Thanks everyone. I've printed out the 83-81-287-etc. directions to bring along next to my original Palisades directions. I'll try to remember to check in tomorrow night and let you know how long the trip took. :-) (signed, Give It To Me Straight)

Posted by: walkleftstandright | November 23, 2010 4:10 PM | Report abuse

From Dr. Gridlock: wiredog, I'm thinking that for Baltimore-Centreville, I-70 west to I-81 to I-66 may indeed be too far out. Any of these routes we're talking about are tough to predict for our Wednesday drivers. (And most of them won't know whether our suggestions included the best route, since they won't know how bad it was on the other routes.)

But my fear for the I-70/81/66 route is that it will add a lot of miles without a great gain in traffic flow on Wednesday afternoon.

Posted by: Robert Thomson | November 23, 2010 4:10 PM | Report abuse

To those traveling up into NYC and NE I'd recommend the following for traffic reports:

880am - Northern Jersey, NYC, CT traffic on the 8's

1010am - Northern Jersey, NYC, CT traffic on the 1's

511 - dial that on your cell phone and follow the prompts for New Jersey traffic

Also, if you're headed up 84 the stretch from the New York/CT state line to the other side of Waterbury can get very congested.

Good luck to all!

Posted by: chass80 | November 23, 2010 4:14 PM | Report abuse

My number 1 tip for those who drive I-95 up to NYC and over the GW Bridge:

Do NOT, and I'll repeat it again, DO NOT use the Express Lanes on I-95 between I-80 and the Bridge. Everyone thinks express = does not, it means "thru" (to say it in VDOT/MDSHA terms), for thru traffic with limited options to exit. That means once you are in, you are stuck, sometimes for an hour or more in the northbound, while the Local lanes have far less traffic. Same applies going south, where express traffic has to exit onto a single lane ramp onto the NJ Turnpike while the local lanes have a 2-lane "split" onto the Turnpike.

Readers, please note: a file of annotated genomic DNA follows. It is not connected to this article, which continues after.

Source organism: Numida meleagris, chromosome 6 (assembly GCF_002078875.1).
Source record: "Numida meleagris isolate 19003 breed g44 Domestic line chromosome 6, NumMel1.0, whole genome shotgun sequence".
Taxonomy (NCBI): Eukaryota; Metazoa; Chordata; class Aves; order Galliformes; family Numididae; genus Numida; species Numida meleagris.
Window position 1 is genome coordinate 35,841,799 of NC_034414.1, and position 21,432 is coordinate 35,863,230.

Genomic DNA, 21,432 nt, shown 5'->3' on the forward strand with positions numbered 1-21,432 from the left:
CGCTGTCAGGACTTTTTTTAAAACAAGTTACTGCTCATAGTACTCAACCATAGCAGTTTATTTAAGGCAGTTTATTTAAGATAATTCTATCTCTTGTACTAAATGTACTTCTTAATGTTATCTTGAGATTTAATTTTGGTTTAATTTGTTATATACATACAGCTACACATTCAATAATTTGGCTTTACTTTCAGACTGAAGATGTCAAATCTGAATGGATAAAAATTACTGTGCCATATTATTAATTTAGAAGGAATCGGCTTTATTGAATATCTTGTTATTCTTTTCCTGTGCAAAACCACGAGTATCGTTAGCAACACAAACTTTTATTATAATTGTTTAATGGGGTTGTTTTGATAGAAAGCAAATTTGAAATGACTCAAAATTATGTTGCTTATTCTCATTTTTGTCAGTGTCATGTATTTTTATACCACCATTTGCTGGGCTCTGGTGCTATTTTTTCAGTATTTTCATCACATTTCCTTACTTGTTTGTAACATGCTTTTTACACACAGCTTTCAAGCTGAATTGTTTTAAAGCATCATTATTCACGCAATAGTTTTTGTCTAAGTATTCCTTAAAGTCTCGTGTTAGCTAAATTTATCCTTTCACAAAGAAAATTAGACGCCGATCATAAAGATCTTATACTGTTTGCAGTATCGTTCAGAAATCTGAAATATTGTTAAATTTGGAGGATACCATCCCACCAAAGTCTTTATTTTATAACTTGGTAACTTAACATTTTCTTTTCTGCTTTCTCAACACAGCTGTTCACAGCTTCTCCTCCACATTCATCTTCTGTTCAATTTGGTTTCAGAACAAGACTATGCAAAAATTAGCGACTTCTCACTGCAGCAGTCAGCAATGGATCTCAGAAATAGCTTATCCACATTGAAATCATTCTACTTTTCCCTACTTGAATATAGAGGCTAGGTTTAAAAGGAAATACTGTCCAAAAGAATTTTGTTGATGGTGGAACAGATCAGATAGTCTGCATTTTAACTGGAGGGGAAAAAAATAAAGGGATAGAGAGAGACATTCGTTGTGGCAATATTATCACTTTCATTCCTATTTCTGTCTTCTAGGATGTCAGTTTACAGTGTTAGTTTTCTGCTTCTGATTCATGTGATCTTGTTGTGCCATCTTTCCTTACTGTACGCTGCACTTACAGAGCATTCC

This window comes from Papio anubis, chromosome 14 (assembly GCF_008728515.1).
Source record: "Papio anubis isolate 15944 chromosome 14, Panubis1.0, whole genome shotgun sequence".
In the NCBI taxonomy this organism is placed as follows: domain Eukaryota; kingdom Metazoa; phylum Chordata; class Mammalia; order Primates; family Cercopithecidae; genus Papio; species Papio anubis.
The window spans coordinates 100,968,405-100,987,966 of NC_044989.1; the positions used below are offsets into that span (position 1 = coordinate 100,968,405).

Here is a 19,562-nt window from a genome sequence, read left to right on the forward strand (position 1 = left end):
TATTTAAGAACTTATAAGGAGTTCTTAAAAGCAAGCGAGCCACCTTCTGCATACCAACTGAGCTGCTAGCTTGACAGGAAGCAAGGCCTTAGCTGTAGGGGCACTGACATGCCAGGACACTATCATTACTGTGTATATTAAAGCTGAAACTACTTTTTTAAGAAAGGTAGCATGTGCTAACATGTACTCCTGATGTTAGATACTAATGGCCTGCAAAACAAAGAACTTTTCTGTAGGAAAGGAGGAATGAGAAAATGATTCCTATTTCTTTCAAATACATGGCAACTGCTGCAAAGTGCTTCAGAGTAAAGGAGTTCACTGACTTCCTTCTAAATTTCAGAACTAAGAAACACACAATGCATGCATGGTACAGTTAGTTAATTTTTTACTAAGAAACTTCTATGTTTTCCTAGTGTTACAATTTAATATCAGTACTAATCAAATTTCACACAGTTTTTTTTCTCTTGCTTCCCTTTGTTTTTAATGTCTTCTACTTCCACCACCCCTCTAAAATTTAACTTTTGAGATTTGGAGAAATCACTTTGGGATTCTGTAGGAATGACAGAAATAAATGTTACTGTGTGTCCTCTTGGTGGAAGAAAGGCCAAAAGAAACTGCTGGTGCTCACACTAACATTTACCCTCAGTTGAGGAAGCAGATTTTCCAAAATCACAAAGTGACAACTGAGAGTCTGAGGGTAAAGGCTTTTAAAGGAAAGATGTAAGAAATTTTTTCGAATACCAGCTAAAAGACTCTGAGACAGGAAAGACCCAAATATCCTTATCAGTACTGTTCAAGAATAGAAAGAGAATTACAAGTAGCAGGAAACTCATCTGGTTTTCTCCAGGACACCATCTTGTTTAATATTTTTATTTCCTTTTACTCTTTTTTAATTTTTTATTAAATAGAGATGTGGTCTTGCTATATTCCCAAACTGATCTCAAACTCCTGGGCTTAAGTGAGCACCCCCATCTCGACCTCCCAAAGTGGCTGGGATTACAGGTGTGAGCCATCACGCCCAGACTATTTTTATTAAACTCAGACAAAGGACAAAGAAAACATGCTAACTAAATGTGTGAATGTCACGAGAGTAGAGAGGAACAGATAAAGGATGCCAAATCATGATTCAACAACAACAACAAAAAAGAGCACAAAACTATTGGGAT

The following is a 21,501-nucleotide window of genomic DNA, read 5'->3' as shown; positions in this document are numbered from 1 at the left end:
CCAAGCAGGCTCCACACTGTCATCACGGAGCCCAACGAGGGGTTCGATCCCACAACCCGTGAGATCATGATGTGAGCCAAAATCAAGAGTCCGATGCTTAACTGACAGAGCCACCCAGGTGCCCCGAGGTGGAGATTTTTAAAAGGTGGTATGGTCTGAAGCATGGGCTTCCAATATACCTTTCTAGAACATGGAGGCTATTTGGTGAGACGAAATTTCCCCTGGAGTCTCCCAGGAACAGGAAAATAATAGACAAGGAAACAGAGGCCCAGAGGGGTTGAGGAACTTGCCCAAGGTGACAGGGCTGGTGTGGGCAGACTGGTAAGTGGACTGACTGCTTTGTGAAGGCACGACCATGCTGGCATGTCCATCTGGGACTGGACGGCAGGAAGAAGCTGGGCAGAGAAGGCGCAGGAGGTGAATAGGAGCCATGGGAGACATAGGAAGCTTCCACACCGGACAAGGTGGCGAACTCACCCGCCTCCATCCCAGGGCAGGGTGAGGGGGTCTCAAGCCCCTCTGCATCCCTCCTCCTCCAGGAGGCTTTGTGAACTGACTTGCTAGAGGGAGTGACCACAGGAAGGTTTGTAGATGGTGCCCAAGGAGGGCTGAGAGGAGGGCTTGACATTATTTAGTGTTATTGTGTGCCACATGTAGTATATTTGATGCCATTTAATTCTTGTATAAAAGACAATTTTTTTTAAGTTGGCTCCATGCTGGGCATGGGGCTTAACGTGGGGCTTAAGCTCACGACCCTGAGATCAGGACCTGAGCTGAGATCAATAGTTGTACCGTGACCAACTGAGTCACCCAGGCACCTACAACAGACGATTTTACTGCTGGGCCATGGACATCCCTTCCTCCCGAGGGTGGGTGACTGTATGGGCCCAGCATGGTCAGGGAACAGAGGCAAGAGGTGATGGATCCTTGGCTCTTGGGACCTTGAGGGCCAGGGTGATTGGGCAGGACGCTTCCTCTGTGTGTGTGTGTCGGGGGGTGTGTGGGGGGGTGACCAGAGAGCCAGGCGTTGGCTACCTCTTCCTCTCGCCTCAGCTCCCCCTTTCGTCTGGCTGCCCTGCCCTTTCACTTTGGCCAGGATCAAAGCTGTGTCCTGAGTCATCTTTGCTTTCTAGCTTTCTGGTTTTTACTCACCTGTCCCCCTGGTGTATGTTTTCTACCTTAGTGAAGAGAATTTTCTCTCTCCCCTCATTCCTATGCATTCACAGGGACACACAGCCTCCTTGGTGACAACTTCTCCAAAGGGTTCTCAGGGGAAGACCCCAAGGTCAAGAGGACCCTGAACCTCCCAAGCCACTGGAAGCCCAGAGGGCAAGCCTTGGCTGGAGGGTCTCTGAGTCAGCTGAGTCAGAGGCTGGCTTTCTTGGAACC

Keep in mind that the GW Bridge, during overnight hours (11 PM to 7 AM on weekends and holidays), you have to use the Upper Level inbound to NYC if you pay the toll in cash. The entire Lower Level and the Palisades Parkway approach to the Upper Level are E-ZPass Only during those hours. You can get to the Upper Level from the Local lanes...the signs say to use the Express and for Lower Level traffic to use the Local lanes, but in reality, the Express only leads to the Upper Level and Local leads to both levels.

The Lower Level is almost always faster than the Upper, because all the big trucks have to use the Upper. But keep in mind, you do not have the option to use the Lower level inbound to NYC overnight if you pay the toll in cash.

Good luck out there. Thetan will be taking the train to NYC.

Posted by: thetan | November 23, 2010 5:30 PM | Report abuse

Dr. Gridlock - Late to the party, but my wife and I have to work on wednesday and then planning to go to Newark, DE. What's the best possible route - I am thinking 29 and US 40? Any other suggestions?
As far as the Merritt Pkwy is concerned, I think it's now called CT15 and for first-timers, I will not suggest driving at night especially if it's going to be foggy/rainy as the forecast suggests.

Posted by: twoomph | November 23, 2010 6:01 PM | Report abuse

"twoomph," one warning about US-40 in Maryland: The Hatem Bridge over the Susquehanna is under construction and is narrowed from two lanes to one, which may cause delays with bailout traffic from I-95. I think if you're heading to Newark, you might want to use the Bay Bridge-->US-301 route.

Posted by: 1995hoo | November 23, 2010 8:38 PM | Report abuse

Thanks 1995hoo

Posted by: twoomph | November 24, 2010 10:41 AM | Report abuse

This is to report that the 83-81-287 route got me from DC to Boston in 10.5 hours, with a long leg-stretching break for lunch in the middle (like an hour, seriously; and also a combined half-hour or so to get coffee first thing and fill up the car somewhere in New Jersey). So about 9.5 hours of driving - only about two hours more than the trip normally takes, and every minute of the extra was in accident-related backups in Connecticut. Thanks for the advice, all!

Posted by: walkleftstandright | November 25, 2010 4:55 PM | Report abuse